Imagine new ways to discover distant planets, innovative tools to develop more effective cancer-fighting drugs, or even the opportunity to conduct teleportation. According to experts, these are some of the endless possibilities through the power of quantum computing.
Yes, the realization of these aspirations may seem in the distant future, but experimenting with the technology is very much in the present day for some Laurier students.
"We were assigned an open-ended project. A lot of my classmates were interested in math-based theory work, which I don’t mind, but I was interested in doing something more applied," says Gareth Sharpe, a fourth-year computer science student. "I asked my group if they’d be interested in doing something computational and we all agreed on it."
Sharpe is referring to his final project for a senior-year elective course on quantum computing through Laurier’s Department of Physics and Computer Science.
"The course introduces students to the fundamentals and important quantum algorithms for tasks such as factoring, searching, encryption and teleportation," says Shohini Ghose, Laurier professor of physics and computer science, who taught the course. "It prepares students for future careers not just in academia but also in the growing quantum tech industry."
Sharpe, along with his classmates and fellow computer science majors Ryan Shanks and Umar Mahazudin, found that IBM had created the first cloud-based programmable quantum computer. They saw it as an ideal opportunity to apply their class-based learning by creating quantum circuits and running quantum algorithms.
"You connect to the IBM quantum computer online, run algorithms and analyze the results," says Sharpe.
In contrast to classical computing, which uses zeros and ones to build strings and scripts, quantum computing has qubits — a unit of quantum information — that can be in the state of zero, one and also some gradient of probability between zero and one.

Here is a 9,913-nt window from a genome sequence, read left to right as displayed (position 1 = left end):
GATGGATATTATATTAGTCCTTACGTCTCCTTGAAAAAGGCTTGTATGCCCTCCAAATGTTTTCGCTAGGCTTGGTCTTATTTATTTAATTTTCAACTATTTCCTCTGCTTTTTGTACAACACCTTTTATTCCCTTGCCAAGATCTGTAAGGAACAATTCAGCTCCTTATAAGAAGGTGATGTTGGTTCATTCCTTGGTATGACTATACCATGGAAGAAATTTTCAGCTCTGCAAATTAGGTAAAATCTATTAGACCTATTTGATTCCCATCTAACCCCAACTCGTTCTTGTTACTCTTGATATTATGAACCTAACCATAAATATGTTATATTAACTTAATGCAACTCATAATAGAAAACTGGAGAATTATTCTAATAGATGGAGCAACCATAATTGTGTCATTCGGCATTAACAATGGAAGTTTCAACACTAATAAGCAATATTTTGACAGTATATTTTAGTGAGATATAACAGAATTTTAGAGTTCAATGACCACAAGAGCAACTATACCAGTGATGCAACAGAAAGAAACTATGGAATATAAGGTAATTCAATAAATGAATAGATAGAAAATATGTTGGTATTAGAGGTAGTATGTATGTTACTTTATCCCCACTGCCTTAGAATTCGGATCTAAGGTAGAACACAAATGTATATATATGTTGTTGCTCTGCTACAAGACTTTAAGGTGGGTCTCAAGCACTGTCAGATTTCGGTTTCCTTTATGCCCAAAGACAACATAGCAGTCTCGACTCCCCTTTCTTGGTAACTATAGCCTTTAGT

Quantum theory has been labelled the next major revolution in information processing — and quantum information science experts like Ghose are studying how the laws of quantum physics can be harnessed to transform computation and communication, and to develop novel tasks such as teleportation.
Shanks was amazed that a quantum computer was available for him to use.
"It's small and partly prone to errors, but I thought it was 10 years away," says Shanks.
According to IBM, there have been more than 275,000 experiments by 40,000 users on the platform. Because the IBM quantum computer is universal, users can run any number of algorithms as long as they only use five qubits.
"This course sounded interesting and was more abstract than a lot of other computer science courses I’ve taken," says Shanks. "I'd recommend the course to anyone who’s interested in quantum, which could be the future of computing. It was all new to me and was really fascinating to explore."
Ghose was impressed by her students' originality.
"Their ability to take their classroom learning and apply it to implement novel protocols such as teleportation was very impressive," she says. "It took real skill, effort and ingenuity to be able to successfully work with the IBM quantum computer given that the system is very new."